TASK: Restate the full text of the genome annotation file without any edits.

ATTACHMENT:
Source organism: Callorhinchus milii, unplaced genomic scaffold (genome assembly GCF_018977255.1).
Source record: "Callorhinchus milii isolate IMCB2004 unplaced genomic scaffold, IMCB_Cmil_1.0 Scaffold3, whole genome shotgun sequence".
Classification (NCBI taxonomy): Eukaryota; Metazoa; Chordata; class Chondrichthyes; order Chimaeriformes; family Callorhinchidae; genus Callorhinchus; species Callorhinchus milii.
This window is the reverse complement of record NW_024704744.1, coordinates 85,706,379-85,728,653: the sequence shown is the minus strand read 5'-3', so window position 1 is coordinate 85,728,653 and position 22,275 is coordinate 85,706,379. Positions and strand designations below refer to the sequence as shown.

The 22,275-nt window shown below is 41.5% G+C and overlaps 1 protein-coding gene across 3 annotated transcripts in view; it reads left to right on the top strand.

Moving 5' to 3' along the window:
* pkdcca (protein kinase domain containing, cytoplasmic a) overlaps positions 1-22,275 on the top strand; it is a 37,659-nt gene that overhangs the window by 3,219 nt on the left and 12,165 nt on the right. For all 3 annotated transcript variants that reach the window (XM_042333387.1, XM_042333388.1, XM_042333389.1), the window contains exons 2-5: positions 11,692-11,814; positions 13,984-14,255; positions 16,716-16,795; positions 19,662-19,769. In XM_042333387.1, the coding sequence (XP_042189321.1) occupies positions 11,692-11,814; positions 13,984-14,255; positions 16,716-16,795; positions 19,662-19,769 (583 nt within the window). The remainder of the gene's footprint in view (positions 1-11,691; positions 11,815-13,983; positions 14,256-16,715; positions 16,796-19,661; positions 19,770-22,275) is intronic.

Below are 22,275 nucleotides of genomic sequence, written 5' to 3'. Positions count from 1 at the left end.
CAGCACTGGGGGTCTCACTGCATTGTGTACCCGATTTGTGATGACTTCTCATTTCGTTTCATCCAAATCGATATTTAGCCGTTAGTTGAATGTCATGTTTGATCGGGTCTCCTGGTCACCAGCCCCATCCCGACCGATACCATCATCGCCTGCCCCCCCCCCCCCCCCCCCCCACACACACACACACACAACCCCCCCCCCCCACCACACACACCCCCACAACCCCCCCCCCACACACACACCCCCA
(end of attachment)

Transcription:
Source organism: Callorhinchus milii, unplaced genomic scaffold (genome assembly GCF_018977255.1).
Source record: "Callorhinchus milii isolate IMCB2004 unplaced genomic scaffold, IMCB_Cmil_1.0 Scaffold3, whole genome shotgun sequence".
Classification (NCBI taxonomy): Eukaryota; Metazoa; Chordata; class Chondrichthyes; order Chimaeriformes; family Callorhinchidae; genus Callorhinchus; species Callorhinchus milii.
This window is the reverse complement of record NW_024704744.1, coordinates 85,706,379-85,728,653: the sequence shown is the minus strand read 5'-3', so window position 1 is coordinate 85,728,653 and position 22,275 is coordinate 85,706,379. Positions and strand designations below refer to the sequence as shown.

The 22,275-nt window shown below is 41.5% G+C and overlaps 1 protein-coding gene across 3 annotated transcripts in view; it reads left to right on the top strand.

Moving 5' to 3' along the window:
* pkdcca (protein kinase domain containing, cytoplasmic a) overlaps positions 1-22,275 on the top strand; it is a 37,659-nt gene that overhangs the window by 3,219 nt on the left and 12,165 nt on the right. For all 3 annotated transcript variants that reach the window (XM_042333387.1, XM_042333388.1, XM_042333389.1), the window contains exons 2-5: positions 11,692-11,814; positions 13,984-14,255; positions 16,716-16,795; positions 19,662-19,769. In XM_042333387.1, the coding sequence (XP_042189321.1) occupies positions 11,692-11,814; positions 13,984-14,255; positions 16,716-16,795; positions 19,662-19,769 (583 nt within the window). The remainder of the gene's footprint in view (positions 1-11,691; positions 11,815-13,983; positions 14,256-16,715; positions 16,796-19,661; positions 19,770-22,275) is intronic.

Below are 22,275 nucleotides of genomic sequence, written 5' to 3'. Positions count from 1 at the left end.
CAGCACTGGGGGTCTCACTGCATTGTGTACCCGATTTGTGATGACTTCTCATTTCGTTTCATCCAAATCGATATTTAGCCGTTAGTTGAATGTCATGTTTGATCGGGTCTCCTGGTCACCAGCCCCATCCCGACCGATACCATCATCGCCTGCCCCCCCCCCCCCCCCCCCCCACACACACACACACACAACCCCCCCCCCCCACCACACACACCCCCACAACCCCCCCCCCACACACACACCCCCA